Bei aller Liebe zu Brunetti, so hat sich dieses Buch stellenweise zu sehr wie der Satz "Ich bin kein Rassist, aber..." gelesen. Auch wollte die Geschichte nicht wirklich in Fahrt kommen und es gab viel zu viele lose Enden. Leon dürfte sich dessen sehr wohl bewusst gewesen sein, denn sie bediente sich am Ende noch an Brunettis Frau Paola mit der Rechtfertigung, dass in den Büchern die sie lese auch nie alles aufgeklärt würde, so wie es im Leben ja auch der Fall sei. Ich fand das eine gar billige ...more
Commissario Guido Brunetti is involved in an investigation of a dead child, drowned in a canal, how she got there, who she is, whether it is an accident or not. The story is interesting, if very slow moving. Guido seems to do a lot more eating then detecting but I guess he gets his job done, after a fashion. There is a social statement being made about nomadic people like the Gypsies who live in Italy, but it is very muddled or at least I wasn't left with a clear idea of what this author was try ...more
This book opens with the burial of Brunetti's mother whose physical death comes well after the "death" of her worsening Alzheimer's. A priest who says prayers over her grave comes to Brunetti for help in exposing a scam...but this turns out not to be the main thrust of the book. The Rom, or the nomadic gypsies of Europe, take center stage when Brunetti fishes an eleven-year-old Rom girl out of a Venetian canal. She has drowned not too far from where she was caught (with her brother and sister) r ...more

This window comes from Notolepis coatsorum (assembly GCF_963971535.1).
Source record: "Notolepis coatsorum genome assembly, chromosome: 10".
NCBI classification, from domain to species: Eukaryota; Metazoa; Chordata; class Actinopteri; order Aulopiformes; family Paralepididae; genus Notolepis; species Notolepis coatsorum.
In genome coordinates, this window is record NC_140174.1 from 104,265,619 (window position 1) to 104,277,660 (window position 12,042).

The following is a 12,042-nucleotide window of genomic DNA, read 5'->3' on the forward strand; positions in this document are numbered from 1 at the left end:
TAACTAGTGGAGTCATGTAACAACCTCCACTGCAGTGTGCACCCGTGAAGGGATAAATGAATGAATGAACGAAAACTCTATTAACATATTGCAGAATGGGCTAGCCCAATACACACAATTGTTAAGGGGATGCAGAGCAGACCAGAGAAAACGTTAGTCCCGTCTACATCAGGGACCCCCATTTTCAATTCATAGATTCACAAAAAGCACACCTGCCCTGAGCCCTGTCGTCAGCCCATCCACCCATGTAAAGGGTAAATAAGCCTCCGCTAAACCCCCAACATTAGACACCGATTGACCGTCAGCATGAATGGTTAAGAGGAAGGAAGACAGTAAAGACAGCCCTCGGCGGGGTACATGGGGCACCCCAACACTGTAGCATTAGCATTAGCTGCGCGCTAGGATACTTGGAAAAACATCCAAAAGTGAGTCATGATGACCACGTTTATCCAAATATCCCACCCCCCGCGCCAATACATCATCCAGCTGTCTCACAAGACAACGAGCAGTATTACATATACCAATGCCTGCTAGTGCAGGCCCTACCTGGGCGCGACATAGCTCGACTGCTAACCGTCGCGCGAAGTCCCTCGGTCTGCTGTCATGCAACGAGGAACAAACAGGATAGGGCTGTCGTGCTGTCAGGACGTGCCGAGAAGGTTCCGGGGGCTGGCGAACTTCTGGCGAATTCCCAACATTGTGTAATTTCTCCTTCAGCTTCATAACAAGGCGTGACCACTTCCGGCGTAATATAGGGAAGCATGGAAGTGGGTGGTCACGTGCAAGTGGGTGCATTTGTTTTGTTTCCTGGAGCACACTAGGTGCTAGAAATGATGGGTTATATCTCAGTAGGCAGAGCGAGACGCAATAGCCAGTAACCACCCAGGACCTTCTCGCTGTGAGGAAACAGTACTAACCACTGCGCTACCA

Kat Hagedorn

If you read back through my posts, you'll see me waxing rhapsodic on Donna Leon's novels. I'm not going to repeat myself here. Instead, I'll say, sadly, that I think Leon peaked in "Suffer the Little Children" and "Through a Glass, Darkly". Both of these offered deft social criticism as well as an entrancing mystery. This novel tries to do the same but feels tired, as if she's saying "oh, have I not written about the Rom before, ok, let me get that out of the way."

It's c
It is difficult to write a review of this glimpse into the life of Venetian detective Guido Brunetti without providing any spoilers. Suffice to say, as always, I enjoyed looking at the world through the eyes of this detective and family man.

However, there were some unsatisfying aspects to this book ... and ironically, I fully believe that this is the way that author Donna Leon WANTED me to feel. Life is not always a Larry Levinson-stamped Hallmark Channel movie where the guy always gets the girl